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Last edited 07 Dec 2020
Beyond bending - The Armadillo Vault
Throughout June 2016, the 'Beyond Bending' installation is being showcased at the15th International Architecture Exhibition in Venice. The installation demonstrates the Armadillo Vault, an innovative limestone canopy that uses no adhesive and has been called a "milestone for stone engineering".
Inspired by historical design and construction methods, ETH Zurich’s Block Research Group, led by Prof. Dr. Philippe Block and Dr. Tom Van Mele, renew the knowledge of the past using present-day technologies to discover elegant new structural forms.
Beyond Bending is a collaborative effort with the engineering firm Ochsendorf, DeJong & Block (ODB) and The Escobedo Group, and aims to offer answers to the question, 'What can we regain from the past, and how can we reshape or innovate upon that knowledge to fit present and future needs?'
The exhibition’s various elements – four prototypes of vaulted floor systems, a series of graphical force diagrams, and an expansive stone vault – demonstrate that, by better understanding the flow of compressive forces in three dimensions, excess steel can be eliminated, natural resources can be conserved, and materials like earth and stone can be reimagined for the future.
The exhibition’s centrepiece, the Armadillo Vault, embodies compression made possible through geometry. Its shape comes from the same structural and constructional principles as historic stone cathedrals, enhanced and extended by computation and digital fabrication.
Comprised of 399 individually-cut stones, unreinforced and without mortar, the vault spans 16 m with a minimum thickness of only 5 cm. The tension ties balance the form, and funicular geometry allows the vault to stand in pure compression.
The sophisticated form of the Armadillo Vault emerged from computational graphic-statics based design and optimisation methods developed by the Block Research Group. The engineering of the geometrically discrete shell, done by ODB Engineering, also used innovative computational approaches to assess stability.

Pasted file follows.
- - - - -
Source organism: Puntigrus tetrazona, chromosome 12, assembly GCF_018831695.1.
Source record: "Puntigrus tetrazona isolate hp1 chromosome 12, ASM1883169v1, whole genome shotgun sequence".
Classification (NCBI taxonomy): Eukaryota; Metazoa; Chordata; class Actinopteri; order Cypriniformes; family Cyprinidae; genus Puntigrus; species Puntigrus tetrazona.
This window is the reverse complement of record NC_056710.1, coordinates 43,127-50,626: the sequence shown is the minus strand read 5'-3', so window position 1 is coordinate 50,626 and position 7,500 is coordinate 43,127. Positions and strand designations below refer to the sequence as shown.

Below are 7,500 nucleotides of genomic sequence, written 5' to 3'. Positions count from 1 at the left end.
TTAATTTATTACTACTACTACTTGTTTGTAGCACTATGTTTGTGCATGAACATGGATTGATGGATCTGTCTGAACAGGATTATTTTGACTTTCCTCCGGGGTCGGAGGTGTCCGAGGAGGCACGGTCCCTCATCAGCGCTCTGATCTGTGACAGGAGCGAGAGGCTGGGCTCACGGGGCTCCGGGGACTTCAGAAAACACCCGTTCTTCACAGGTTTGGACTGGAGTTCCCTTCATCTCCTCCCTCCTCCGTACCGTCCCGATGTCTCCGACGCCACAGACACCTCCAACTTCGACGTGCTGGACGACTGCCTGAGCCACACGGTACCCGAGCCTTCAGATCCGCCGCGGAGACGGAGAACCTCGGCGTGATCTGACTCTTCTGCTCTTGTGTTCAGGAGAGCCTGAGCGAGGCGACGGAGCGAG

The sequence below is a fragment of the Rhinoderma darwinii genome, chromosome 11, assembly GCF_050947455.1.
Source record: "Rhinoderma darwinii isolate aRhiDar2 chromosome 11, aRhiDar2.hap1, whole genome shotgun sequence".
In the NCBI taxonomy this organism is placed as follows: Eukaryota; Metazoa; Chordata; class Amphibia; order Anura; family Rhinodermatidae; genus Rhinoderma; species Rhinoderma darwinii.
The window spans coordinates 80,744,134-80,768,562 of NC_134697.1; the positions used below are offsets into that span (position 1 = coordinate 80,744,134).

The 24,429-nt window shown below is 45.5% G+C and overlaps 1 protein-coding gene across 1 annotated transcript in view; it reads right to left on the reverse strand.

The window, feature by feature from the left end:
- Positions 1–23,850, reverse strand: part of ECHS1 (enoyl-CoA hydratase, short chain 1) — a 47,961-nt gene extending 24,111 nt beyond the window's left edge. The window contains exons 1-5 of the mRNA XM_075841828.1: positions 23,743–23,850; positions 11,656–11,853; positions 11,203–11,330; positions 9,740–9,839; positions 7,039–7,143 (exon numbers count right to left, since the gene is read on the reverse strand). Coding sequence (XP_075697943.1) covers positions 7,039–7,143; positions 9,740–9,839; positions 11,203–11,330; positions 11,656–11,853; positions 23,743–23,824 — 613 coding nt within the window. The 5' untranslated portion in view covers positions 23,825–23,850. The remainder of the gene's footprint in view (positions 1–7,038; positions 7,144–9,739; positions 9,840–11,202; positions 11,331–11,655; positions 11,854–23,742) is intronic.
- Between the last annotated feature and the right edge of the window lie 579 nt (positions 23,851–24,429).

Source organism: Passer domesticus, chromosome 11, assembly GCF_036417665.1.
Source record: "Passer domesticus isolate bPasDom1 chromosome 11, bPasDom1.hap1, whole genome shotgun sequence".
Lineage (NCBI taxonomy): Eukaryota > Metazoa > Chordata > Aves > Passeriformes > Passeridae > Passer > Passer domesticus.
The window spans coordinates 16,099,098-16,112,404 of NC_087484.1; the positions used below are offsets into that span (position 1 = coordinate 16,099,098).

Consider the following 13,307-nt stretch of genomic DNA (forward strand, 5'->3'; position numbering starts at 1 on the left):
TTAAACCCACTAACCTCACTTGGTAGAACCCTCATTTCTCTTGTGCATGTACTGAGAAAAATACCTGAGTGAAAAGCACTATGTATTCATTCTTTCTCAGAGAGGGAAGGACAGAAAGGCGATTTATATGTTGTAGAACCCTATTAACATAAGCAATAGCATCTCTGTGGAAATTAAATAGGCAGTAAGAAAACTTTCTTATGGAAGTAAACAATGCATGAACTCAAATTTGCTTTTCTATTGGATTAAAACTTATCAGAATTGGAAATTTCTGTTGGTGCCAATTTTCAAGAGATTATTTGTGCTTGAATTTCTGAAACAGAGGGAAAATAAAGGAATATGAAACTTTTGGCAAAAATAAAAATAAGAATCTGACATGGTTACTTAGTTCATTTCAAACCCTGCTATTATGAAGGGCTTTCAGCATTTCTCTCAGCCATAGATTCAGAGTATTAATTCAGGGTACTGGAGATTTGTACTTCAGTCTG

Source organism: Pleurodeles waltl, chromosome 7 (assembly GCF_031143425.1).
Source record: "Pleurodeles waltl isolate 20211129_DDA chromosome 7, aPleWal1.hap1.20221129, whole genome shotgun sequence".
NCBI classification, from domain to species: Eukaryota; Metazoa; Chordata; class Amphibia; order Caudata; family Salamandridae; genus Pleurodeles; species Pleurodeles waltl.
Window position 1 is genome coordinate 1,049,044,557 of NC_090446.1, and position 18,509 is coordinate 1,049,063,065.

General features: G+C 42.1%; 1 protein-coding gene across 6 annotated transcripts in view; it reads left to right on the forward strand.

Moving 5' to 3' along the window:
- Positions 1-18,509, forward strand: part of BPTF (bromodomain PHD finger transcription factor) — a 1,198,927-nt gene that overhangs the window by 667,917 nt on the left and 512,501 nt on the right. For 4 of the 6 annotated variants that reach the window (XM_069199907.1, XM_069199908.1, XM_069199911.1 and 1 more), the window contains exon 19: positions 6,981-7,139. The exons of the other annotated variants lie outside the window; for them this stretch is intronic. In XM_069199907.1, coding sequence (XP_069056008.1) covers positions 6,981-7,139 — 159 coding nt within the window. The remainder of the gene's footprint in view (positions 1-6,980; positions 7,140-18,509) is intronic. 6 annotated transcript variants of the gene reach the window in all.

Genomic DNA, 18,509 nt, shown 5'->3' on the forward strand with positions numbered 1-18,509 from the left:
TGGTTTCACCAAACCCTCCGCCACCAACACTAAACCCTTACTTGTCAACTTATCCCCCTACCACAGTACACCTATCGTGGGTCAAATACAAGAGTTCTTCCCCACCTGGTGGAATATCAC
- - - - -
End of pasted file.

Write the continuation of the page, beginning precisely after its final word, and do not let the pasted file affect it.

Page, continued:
Each stone is informed by structural logic, by the need for precise fabrication and assembly, by the hard constraints of a historically protected setting in the Biennale’s Corderie dell'Arsenale, as well as by tight limitations on time, budget, and construction. To simplify the fabrication process and avoid the need to flip the stones during cutting, the limestone wedges are planar and smooth on the exterior. Their interior sides are marked by a series of grooves resulting from initial rough cutting. Rather than mill these surfaces away, they remain as an expressive feature, aligned with purpose to serve as visual reminders of the force flow.
After its initial fabrication and assembly by The Escobedo Group in Texas, the vault was carefully measured and marked, disassembled and shipped to Venice, where the same team of master stonemasons reassembled it on site in just over two weeks. Like an intricate 3D puzzle, it could be deconstructed and built again at future locations.
This unique project grows out of a foundation of trust and experience gained individually and collectively and is the culmination of many years of research in all aspects of stone structures by the team members.
Content and images courtesy of ETH Zurich.
15th International Architecture Exhibition in Venice
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